**What Is a SARIMAX model?**

Although we have dedicated a series of blog posts to time series models, we are yet to discuss one very important topic – seasonality.

Each of the models we examined so far – be it AR, MA, ARMA, ARIMA or ARIMAX has a seasonal equivalent.

As you can probably guess, the names for these counterparts will be SARMA, SARIMA, and SARIMAX respectively, with the “S” representing the seasonal aspect.

Therefore, the full name of the model would be *Seasonal Autoregressive Integrated Moving Average Exogenous model*.

We can all agree that it’s a mouthful, so we’ll stick with the abbreviation.

Additionally, the SARMA and SARIMA can be considered simpler cases of the SARIMAX, where we don’t use integration or exogenous variables, so we’ll mainly focus our attention to the SARIMAX in this tutorial.

## What Is Seasonality?

In case you need a hint, seasonality occurs when certain patterns aren’t consistent, but appear periodically. For instance, check out the weekly YouTube searches for Christmas songs like “Jingle Bells”.

These occur much more frequently over the festive period in December every year. However, the number of times these songs are played is usually a lot lower in June or July.

Therefore, a simple autoregressive component won’t describe the data well.

To elaborate, a simple AR component would severely understate the number of times Christmas songs are played in December, based on the stats from November (1 lag ago). At the same time, it would also greatly overstate the number in January, basing them off of the values recorded in December, since this genre usually experiences a dip after Christmas.

## How Do We Handle Seasonality?

To account for such a pattern, we need to include the values recorded during the previous festive period into the model. In this specific example, that would mean relying on the number of times the songs were played last December. Of course, we **CAN** also include the data from two Decembers back, or even more.

It’s a bit like having another series which is further spread out in time than our original one. Going back to the musical example, the original time series contains values a month apart, while the seasonal one would hold values 12 months apart.

## The SARIMAX Model Definition

Now that we’re familiar with the general idea of seasonal models, let’s look at the notation we use and what each value means. Compared to the ARIMAX, the SARIMAX requires 4 additional orders.

This might sound like a lot, but there’s no need to worry!

The first 3 of these 4 orders are just seasonal versions of the ARIMA orders.

In other words, we have a **seasonal** autoregressive order denoted by upper-case P, an order of **seasonal** integration denoted by upper-case D, and a **seasonal** moving average order signified by upper-case Q. To make differentiation easier, econometricians have agreed to use lower-case letters for their non-seasonal equivalents.

The 4^{th}, and last, order is the **length of the cycle**. For instance, if we have hourly data, and the cycle length is 24, then the seasonal pattern appears once every 24 hours.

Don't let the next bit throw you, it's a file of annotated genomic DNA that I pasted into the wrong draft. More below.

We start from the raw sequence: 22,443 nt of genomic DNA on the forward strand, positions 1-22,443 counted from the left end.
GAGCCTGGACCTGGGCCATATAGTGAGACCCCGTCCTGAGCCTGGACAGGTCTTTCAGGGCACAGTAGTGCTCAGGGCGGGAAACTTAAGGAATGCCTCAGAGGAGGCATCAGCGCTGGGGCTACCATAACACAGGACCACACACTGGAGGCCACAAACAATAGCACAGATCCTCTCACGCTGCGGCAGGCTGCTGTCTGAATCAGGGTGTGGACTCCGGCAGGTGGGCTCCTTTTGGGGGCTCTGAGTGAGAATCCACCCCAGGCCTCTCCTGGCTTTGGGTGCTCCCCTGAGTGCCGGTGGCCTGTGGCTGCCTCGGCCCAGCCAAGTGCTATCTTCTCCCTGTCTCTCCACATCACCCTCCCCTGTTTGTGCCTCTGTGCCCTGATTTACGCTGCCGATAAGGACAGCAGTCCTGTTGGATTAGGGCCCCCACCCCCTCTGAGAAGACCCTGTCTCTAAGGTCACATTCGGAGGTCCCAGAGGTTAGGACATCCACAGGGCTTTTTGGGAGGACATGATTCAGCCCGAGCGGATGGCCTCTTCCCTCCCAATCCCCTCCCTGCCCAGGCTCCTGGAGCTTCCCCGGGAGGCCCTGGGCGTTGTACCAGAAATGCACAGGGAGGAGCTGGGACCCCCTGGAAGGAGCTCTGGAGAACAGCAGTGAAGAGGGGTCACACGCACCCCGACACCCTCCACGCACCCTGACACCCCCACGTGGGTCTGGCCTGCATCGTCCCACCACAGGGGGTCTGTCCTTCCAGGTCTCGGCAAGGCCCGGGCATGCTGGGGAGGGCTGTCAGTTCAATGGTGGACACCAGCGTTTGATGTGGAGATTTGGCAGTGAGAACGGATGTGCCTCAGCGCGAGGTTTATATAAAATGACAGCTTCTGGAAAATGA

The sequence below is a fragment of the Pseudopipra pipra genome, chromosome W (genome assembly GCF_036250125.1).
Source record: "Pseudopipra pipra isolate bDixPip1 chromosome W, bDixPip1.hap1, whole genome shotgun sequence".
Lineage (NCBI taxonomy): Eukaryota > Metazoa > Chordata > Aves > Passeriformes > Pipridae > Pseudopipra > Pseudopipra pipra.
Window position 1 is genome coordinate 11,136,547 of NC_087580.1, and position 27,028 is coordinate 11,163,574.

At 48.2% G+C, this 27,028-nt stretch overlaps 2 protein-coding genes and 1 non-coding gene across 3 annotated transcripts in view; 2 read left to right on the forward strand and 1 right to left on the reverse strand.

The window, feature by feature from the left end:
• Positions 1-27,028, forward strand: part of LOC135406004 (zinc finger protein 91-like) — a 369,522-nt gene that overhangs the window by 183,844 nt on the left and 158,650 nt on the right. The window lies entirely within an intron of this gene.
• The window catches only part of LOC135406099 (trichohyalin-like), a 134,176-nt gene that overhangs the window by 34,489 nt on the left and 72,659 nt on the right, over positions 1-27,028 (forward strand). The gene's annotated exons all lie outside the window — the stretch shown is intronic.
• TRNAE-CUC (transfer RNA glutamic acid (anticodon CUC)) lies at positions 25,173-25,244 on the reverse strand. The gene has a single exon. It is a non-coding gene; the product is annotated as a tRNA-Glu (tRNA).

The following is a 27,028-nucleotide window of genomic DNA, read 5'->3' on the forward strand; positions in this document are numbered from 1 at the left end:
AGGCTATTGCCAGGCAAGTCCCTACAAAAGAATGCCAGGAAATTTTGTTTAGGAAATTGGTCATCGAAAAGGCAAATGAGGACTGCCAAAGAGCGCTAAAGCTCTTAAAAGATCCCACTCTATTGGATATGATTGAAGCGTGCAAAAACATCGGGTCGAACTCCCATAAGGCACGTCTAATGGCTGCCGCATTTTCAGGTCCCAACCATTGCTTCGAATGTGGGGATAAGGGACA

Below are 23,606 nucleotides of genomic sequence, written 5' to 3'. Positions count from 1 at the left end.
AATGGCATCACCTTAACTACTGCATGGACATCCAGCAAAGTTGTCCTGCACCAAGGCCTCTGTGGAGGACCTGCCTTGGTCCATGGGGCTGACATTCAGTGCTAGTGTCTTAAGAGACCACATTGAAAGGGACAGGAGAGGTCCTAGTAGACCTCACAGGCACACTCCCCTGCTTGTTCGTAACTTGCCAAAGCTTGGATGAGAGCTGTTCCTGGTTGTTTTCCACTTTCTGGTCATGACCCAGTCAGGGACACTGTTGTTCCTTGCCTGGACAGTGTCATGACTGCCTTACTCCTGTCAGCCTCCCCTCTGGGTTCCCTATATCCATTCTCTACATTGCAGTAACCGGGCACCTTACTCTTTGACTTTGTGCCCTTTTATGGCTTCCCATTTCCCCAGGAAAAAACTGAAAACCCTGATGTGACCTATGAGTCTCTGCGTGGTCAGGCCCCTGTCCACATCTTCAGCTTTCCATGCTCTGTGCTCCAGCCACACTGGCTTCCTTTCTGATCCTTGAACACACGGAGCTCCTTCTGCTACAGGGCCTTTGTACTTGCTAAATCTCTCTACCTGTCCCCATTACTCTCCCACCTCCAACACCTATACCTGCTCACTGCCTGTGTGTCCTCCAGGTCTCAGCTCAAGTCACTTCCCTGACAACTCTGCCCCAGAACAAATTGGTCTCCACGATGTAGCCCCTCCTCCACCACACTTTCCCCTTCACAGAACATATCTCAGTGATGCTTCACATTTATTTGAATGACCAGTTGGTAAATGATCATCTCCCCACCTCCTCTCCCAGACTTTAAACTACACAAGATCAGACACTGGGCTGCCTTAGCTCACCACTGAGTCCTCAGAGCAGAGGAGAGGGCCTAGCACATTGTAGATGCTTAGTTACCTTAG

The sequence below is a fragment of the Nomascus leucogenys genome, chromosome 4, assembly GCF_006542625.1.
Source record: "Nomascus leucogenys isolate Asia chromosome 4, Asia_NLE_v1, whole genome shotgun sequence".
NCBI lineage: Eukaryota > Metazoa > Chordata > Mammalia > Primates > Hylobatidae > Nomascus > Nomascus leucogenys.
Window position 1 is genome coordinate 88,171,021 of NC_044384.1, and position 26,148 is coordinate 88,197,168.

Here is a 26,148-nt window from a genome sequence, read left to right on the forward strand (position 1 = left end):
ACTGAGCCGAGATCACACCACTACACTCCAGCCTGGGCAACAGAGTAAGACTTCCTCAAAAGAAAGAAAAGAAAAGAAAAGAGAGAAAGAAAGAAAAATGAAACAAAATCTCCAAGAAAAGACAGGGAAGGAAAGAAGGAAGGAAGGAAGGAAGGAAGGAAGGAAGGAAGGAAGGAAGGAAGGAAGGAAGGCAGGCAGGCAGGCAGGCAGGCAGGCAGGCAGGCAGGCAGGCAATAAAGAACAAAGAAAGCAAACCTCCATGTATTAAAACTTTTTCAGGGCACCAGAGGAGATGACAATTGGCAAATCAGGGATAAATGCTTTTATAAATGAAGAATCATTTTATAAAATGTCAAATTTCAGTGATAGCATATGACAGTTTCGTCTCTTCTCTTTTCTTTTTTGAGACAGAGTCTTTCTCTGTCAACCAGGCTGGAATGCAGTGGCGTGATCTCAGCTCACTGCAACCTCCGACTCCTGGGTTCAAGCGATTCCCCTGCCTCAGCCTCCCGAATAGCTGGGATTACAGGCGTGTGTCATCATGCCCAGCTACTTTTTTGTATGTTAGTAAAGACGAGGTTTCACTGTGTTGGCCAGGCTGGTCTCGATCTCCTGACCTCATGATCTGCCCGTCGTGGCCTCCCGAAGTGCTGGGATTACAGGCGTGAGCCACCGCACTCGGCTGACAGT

## What Is the Length of the Cycle in Seasonal Models?

Another way to think about it is “The number of periods necessary to pass before the tendency reappears”. If we want to inspect a seasonal trend, we need to make sure to set the appropriate cycle length. We represent the last order with a lower-case “s” because it sets the length of each season.

## How Do We Interpret Seasonal Orders?

Let’s quickly explain how the 4 new orders work in unison.

Essentially, the length – “s”, – expresses how far away the seasonal components will be from the current period. So, if we have a model with seasonal orders of (2,0,1 and 5), then we’re including the lagged values from 5, and 10 periods ago, as well as the error term from 5 periods ago. Each cycle is “5” periods long and we’re taking 2 lagged seasonal values. So, we’re simply including the values from 5 and 10 periods ago. Similarly, we add the error term from 5 periods ago.

To generalize, we’re interested in every “s”-th value. We start from the “s”-th and go all the way up to “s, times p”. The equivalent is true for seasonal integrated values and seasonal errors as well.

## What Is the Equation of a SARIMAX Model?

Let’s see what the equation of a SARIMAX model of order (1,0,1) and a seasonal order (2,0,1,5) looks like.

The interesting part here is that every seasonal component also comprises additional lagged values. If you want to learn why that is so, you can find a detailed explanation of the math behind the SARIMAX model here.

So, what can we see from the equation? The total number of coefficients we are estimating equals the sum of seasonal and non-seasonal AR and MA orders. In other words, we’re looking at a total of “P plus Q, plus, p plus q” – many coefficients.

The non-seasonal ones are expressed with lower-case *ϕ* and *θ;* while their seasonal counterparts are expressed with upper-case *Φ* and *Θ* respectively. Just like with the orders, the capital letters denote the seasonal components and the lower-case ones – the non-seasonal.

So, this is the basic knowledge of seasonal models you need. However, if you want to learn more about time series and time-series data, make sure to check out our article on the topic.

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